The outbreak of Covid-19 continues to evolve and practitioners may have questions regarding what they should do in their businesses plus also contact with participants. Below is some general information to assist practitioners.
This information is based on current understanding and will be updated should government and health advice change significantly. It should be noted this does not replace government advice; it is meant to supplement the official sources with the addition of some research considerations. Remember to continue to check the up-to-date guidance on the Australian Government website https://www.health.gov.au/news/health-alerts/novel-coronavirus-2019-ncov-health-alert.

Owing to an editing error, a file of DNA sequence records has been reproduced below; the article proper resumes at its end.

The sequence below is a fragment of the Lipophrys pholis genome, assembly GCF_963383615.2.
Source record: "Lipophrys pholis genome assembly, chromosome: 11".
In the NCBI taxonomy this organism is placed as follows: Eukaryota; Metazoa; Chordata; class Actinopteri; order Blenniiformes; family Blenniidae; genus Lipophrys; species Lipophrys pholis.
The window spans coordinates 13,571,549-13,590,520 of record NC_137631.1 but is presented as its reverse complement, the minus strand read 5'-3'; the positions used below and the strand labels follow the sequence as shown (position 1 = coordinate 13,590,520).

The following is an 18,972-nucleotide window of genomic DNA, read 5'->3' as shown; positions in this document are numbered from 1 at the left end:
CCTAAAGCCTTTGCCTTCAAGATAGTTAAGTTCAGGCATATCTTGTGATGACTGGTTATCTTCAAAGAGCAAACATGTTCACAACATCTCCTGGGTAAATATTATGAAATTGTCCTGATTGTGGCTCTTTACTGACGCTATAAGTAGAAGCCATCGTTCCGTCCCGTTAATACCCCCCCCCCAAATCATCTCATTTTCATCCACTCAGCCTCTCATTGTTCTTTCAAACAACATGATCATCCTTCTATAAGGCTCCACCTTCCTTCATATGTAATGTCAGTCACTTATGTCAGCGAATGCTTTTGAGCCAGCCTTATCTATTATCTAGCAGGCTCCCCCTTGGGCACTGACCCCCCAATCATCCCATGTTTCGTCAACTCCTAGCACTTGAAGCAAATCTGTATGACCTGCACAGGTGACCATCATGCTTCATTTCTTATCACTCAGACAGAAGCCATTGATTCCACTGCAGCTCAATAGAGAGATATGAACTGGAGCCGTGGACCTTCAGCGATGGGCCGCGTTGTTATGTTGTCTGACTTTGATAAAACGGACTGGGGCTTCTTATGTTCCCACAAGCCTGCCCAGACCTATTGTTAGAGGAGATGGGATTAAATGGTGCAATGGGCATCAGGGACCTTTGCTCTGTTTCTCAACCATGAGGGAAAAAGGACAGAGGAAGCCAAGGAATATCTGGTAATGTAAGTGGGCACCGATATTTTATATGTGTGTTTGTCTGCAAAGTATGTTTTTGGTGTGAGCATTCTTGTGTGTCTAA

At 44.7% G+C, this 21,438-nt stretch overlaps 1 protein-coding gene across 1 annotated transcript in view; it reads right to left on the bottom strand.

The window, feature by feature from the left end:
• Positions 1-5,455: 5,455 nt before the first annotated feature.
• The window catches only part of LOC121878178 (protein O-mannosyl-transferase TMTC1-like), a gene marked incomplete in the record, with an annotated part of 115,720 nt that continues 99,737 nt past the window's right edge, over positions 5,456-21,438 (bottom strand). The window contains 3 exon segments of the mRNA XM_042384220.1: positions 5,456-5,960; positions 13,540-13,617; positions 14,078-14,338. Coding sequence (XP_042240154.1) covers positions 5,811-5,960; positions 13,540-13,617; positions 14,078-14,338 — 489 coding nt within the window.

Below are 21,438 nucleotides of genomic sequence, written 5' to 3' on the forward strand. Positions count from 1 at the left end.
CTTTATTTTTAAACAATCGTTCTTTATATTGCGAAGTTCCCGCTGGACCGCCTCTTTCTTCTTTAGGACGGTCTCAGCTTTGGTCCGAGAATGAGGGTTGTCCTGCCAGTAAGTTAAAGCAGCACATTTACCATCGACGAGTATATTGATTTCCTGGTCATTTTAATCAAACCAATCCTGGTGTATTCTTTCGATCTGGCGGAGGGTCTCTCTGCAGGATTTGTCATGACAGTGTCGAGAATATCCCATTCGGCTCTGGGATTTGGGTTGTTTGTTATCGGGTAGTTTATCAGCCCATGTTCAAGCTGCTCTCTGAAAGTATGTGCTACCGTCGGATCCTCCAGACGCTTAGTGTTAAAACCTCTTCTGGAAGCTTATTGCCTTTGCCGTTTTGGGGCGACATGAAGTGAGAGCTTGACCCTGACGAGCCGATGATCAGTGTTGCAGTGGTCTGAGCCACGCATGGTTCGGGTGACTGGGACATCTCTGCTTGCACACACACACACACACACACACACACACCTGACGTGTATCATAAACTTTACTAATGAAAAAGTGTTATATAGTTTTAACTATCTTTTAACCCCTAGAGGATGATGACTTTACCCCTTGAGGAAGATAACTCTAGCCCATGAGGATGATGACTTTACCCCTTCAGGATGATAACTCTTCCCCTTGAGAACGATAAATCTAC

What is Covid-19 and how to avoid it?
Covid-19 is caused by the coronavirus which affect lungs and airways. Signs of Covid-19 include experiencing a cough, fever or shortness of breath and breathing difficulties. The symptoms are similar to other illness such as cold and flu and includes:
- A cough
- A high temperature
- Shortness of breath
It is still not known exactly how the virus spreads from person to person. Although similar viruses are spread via cough droplets.
The best way to avoid the spread of Covid-19 is to take the following personal actions:
- Wash your hands regularly with soap and hot water (best option) or use sanitiser gel (alternative).
- Ensure you have tissues readily available.
- Cover your mouth and nose with a tissue (NOT your hands) when you cough or sneeze.
- Put used tissues in the bin straight away and wash your hands afterwards.